How does the design of contemporary cities support spiritual, physiological, and ecological well-being?
This event, the second in a series of three symposium meetings, featured the perspectives of UCLA-based public health expert and pediatrician Professor Richard Jackson in dialogue with Harvard Graduate School of Design’s own architect and urban theorist Professor Rahul Mehrotra.
Their conversation highlighted contemporary global trends in urbanism that support spiritual, physiological, and ecological well-being. Specific attention was paid to our relationship with the natural resources and environments—both ecological and social—that sustain us. Professor Jack Spengler, Director of the Center for Health and the Global Environment at the Harvard School of Public Health, moderated the discussion.
Sponsored by the Urbanism, Spirituality, and Well-being Initiative, this spring 2013 symposium series convened three times to allow for in-depth discussion of this broad topic. Each meeting addressed one of three timeframes: past, present, and future. This series synthesized perspectives from various fields of design (including architecture, landscape design, and urban planning), religious studies, public health, and other related disciplines to address the ways in which the social and physical plan of cities—including parks and recreation areas—can support a vibrant spiritual life, physical and emotional well-being, and overall wellness in urban residents.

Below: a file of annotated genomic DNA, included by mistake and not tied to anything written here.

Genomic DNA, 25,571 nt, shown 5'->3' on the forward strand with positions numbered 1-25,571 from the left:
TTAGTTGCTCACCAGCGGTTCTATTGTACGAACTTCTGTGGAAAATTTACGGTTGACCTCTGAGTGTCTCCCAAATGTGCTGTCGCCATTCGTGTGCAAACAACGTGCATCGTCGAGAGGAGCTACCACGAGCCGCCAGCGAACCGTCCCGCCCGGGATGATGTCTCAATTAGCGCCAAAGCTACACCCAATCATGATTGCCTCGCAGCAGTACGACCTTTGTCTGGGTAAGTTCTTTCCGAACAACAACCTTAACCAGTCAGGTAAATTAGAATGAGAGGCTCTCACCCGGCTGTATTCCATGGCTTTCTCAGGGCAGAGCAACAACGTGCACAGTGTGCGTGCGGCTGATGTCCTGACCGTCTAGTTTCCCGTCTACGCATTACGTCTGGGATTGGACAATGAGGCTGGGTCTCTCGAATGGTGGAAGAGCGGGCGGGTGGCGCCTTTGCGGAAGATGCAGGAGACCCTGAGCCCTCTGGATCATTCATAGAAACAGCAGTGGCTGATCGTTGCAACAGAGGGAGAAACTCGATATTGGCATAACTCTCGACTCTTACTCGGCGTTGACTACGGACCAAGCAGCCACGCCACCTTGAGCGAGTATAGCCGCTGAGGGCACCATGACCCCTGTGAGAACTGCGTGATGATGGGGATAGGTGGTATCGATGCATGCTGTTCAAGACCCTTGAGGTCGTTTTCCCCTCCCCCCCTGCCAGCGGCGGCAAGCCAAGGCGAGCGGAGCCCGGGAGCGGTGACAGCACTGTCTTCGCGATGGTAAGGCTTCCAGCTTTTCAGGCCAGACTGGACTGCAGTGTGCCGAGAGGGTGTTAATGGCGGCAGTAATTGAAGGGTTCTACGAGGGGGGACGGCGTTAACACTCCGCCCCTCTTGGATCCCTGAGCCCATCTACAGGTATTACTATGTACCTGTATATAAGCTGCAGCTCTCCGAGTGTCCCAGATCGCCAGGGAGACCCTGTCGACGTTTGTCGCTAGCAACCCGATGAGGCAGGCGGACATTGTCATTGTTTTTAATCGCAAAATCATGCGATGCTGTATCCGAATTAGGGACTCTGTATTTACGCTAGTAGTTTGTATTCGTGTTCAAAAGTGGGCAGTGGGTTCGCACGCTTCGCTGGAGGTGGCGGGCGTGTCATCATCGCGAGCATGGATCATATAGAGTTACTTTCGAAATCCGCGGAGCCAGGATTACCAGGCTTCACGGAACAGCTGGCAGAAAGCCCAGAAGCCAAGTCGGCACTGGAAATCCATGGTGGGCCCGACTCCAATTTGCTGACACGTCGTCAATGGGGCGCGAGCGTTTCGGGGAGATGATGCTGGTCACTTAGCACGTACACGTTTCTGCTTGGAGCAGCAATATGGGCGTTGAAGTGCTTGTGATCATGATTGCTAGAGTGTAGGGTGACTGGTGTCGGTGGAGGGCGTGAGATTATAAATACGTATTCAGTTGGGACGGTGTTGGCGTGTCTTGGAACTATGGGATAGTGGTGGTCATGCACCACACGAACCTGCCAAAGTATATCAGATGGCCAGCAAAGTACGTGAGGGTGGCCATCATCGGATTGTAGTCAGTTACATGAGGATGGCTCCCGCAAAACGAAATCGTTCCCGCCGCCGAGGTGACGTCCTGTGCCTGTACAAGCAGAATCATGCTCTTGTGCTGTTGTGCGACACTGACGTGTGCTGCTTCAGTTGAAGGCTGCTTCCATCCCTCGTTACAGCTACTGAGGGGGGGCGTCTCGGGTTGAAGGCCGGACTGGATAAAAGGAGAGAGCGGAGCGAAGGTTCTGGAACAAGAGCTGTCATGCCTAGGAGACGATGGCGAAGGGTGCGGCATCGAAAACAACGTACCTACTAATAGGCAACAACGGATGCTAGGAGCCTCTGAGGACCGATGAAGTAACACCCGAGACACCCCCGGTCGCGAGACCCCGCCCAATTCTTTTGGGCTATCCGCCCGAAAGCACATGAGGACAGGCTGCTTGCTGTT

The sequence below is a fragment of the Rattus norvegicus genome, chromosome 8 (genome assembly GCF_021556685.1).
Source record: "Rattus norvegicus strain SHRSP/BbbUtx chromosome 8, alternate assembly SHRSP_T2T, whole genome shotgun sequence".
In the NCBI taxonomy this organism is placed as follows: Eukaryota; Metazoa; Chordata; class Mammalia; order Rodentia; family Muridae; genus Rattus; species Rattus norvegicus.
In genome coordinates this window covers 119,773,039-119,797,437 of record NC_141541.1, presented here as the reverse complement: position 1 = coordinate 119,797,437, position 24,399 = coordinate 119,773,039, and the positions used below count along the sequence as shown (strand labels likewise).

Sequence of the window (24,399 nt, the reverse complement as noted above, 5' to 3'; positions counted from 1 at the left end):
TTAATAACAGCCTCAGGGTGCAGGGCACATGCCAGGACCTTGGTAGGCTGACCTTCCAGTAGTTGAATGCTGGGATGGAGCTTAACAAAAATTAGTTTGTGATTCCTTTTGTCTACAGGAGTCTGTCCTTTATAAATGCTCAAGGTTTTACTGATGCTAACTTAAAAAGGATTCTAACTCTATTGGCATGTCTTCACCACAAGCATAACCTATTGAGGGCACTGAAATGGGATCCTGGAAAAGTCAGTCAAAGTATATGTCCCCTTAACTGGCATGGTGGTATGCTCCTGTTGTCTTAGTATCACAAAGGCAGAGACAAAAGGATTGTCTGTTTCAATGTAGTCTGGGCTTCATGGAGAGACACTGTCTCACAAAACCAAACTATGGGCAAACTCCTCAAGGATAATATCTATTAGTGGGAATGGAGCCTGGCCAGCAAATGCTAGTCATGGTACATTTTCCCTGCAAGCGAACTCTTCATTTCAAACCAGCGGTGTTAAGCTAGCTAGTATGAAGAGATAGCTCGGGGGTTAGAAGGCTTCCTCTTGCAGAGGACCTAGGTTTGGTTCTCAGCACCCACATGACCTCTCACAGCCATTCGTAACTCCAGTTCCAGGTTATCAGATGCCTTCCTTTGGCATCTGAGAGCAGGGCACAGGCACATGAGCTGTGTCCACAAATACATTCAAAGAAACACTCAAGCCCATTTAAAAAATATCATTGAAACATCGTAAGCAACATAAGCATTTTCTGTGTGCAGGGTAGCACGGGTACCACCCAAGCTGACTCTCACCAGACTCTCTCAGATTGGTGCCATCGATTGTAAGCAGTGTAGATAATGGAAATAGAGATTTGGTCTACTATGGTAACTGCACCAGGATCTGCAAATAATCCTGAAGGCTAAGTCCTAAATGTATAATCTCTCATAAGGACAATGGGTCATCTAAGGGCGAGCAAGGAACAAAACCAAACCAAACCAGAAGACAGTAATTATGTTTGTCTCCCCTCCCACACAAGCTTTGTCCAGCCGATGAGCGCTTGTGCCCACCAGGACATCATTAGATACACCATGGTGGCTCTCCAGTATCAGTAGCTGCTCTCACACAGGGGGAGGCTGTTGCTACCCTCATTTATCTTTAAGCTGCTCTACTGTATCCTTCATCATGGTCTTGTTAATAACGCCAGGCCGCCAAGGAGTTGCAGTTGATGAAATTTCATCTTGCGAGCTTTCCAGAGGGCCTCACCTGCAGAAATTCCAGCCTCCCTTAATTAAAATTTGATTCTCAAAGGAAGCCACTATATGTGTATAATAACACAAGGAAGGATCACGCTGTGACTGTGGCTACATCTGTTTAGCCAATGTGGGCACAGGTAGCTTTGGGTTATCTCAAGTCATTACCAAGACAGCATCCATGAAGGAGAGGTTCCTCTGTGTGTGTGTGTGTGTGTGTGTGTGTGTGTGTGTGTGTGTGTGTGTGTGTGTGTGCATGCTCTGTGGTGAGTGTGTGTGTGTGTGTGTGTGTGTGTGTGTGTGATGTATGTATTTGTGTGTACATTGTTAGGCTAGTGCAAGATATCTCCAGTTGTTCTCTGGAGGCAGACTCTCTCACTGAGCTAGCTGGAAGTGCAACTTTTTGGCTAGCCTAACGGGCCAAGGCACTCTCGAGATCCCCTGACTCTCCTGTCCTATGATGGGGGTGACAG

Richard Jackson MD MPH HonAIA HonASLA
Professor/Chair, Environmental Health Sciences, UCLA Fielding School of Public Health
Professor/Chair, Department of Urban Design and Planning, Harvard Graduate School of Design, and
Principal, Rahul Mehrotra Associates
About the Urbanism, Spirituality, and Well-being Initiative
The Urbanism, Spirituality, and Well-being Initiative is a multi-year initiative supported by faculty and students from the Harvard Schools of Divinity, Public Health and Design. Their goal is to facilitate discussion and collaborative research that illuminates the contribution of design and planning to collective and individual well-being. They define well-being via an examination of the ways in which built and natural environments can support a vibrant spiritual life and psychosomatic health in urban residents.